“Start with short stories,” he advises.                                       
 “After all, if you were taking up rock climbing, you wouldn't start with Mount Everest. So if you're starting fantasy (or any genre), don't start with a nine-book series.”

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Monday, September 19, 2016

The 'magical' world of writing

“I just love writing. It's magical, it's somewhere else to go, it's somewhere much more dreadful, somewhere much more exciting. Somewhere I feel I belong, possibly more than in the so-called real world.” –  Tanith Lee

The proilific Lee, born on this date in 1947 (and who died last year), produced an amazing body of work in science fiction, horror, and fantasy.   She was the author of over 90 novels and 300 short stories, a children's picture book (Animal Castle), and many poems.   And, she was the first woman to win the British Fantasy Award best novel award for her book Death's Master.

Despite her success with adult fiction, a large part of her output was children's fantasy, which spanned her entire career from The Dragon Hoard in 1971 (her first book) to the more recent The Claidi Journals containing Wolf Tower, Wolf Star, Wolf Queen and Wolf Wing.

Much of her work, she said, came from "small things" rather than major inspirations, and as to her preference for what she liked to write, she replied, “Writing is writing, and stories are stories. Perhaps the only true genres are fiction and non-fiction. And even there, who can be sure?  I just write.”
As for who should write, she said simply,                                
“Writers tell stories better, because they've had more practice, but EVERYONE has a book in them. Yes, that old cliche.  I believe it's true.”

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Sunday, September 18, 2016

A unique 'writer' combination

“Family legends confirm that I've been a storyteller pretty much from the moment I learned to talk. I quickly learned that character, pacing and plot were important to any work of fiction, but that nothing was more important than believability.” – Lynn Abbey 

Abbey, born on this date in 1948 in Upstate New York, brings a unique combination to her writing – being first a computer programmer and then a writer.   Another interesting part of her background is that she has a master’s degree in European history and a B.A. in astrophysics – one of the first to earn that degree in the 1960s.    But with her background in history, she said, “I love to curl up with a book about some dusty corner of history.”

But, in spite of that, her own writing began and mostly remains in science fiction.  She broke into the field in 1979 with her novel Daughter of the Bright Moon and the short story "The Face of Chaos," part of a Thieves World shared world anthology.  She said she’s a big fan of anthologies because editors are interested in all comers, and you have a great chance to be included even if you’re a beginning writer.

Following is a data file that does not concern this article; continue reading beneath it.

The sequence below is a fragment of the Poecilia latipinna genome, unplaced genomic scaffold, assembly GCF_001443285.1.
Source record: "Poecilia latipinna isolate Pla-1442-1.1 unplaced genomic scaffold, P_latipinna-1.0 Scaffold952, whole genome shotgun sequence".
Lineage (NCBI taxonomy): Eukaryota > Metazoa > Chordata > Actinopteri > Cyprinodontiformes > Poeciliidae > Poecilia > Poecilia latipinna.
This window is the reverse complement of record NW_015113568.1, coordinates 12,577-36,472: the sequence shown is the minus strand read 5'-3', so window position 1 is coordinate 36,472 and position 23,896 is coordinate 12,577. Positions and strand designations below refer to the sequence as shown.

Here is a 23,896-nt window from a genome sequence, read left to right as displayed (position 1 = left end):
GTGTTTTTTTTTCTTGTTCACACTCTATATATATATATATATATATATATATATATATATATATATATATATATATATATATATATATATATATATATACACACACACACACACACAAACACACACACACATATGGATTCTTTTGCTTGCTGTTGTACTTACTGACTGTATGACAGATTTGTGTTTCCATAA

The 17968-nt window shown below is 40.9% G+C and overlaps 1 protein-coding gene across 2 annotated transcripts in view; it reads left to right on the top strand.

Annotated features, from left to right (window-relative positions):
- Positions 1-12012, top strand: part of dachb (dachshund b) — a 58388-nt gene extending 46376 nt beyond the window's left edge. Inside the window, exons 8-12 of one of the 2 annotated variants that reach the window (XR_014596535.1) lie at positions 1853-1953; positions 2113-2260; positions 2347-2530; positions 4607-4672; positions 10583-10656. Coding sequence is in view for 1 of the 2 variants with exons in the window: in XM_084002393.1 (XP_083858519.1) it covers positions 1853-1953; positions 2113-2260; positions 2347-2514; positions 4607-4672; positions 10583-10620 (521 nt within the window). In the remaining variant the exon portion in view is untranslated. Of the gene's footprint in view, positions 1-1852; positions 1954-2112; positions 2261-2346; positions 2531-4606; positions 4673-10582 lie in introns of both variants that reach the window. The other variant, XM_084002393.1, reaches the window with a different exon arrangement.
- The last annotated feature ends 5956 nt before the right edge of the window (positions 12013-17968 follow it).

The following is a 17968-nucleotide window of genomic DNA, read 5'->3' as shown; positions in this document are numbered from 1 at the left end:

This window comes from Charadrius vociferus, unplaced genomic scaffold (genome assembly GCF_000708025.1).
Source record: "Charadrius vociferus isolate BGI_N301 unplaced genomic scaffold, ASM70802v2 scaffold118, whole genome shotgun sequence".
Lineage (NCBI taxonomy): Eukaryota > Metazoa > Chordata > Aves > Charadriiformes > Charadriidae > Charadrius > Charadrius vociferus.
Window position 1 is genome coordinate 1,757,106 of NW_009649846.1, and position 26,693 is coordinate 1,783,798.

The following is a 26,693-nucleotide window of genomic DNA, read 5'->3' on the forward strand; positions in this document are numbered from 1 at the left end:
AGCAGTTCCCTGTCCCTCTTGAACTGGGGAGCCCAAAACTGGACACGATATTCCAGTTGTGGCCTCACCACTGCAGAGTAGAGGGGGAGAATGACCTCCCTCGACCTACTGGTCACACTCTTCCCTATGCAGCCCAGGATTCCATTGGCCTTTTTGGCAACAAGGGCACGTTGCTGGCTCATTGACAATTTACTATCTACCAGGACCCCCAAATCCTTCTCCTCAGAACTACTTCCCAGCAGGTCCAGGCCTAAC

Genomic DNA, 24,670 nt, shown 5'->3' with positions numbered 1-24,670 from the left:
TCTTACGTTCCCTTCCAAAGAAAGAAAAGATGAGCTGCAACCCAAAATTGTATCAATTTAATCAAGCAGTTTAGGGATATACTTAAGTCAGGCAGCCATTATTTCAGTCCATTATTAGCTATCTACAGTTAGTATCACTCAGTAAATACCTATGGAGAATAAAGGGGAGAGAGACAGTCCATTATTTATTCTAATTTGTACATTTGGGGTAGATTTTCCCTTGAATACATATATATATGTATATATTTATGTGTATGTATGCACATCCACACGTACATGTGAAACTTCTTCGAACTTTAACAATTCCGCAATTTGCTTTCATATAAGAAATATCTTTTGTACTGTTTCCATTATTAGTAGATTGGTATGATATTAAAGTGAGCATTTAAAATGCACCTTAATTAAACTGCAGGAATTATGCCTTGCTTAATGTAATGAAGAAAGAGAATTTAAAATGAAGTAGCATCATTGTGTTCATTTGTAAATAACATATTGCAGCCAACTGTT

Thus, In 2002, she not only returned to Thieves World with the novel Sanctuary, but she also began editing new anthologies, beginning with Turning Points.   And, she said, she’s a big fan of short stories and writers of short stories.                                      

“For me,” she said, “writing a short story is much, much harder than writing a novel.  Short-story writing requires an exquisite sense of balance. Novelists, frankly, can get away with more. A novel can have a dull spot or two, because the reader has made a different commitment.”

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Saturday, September 17, 2016

Star-Gazing: Saturday's Poem

“A poet should always be 'collaborating' with his public, but this public, in the mass, cannot make itself heard, and he has to guess at its requirements and its criticisms.”  Louis MacNeice

Irish poet MacNeice’s body of work was widely appreciated by the public during his lifetime (1907-63), due in part to his relaxed, but socially and emotionally aware style.   He was part of the generation called the Auden Group, also sometimes known as the "Thirties poets,” that included W. H. Auden, Stephen Spender and Cecil Day-Lewis (father of renowned actor Daniel Day-Lewis).

Here for Saturday’s Poem is a poem MacNeice plaintively wrote on the occasion of his 50th  birthday.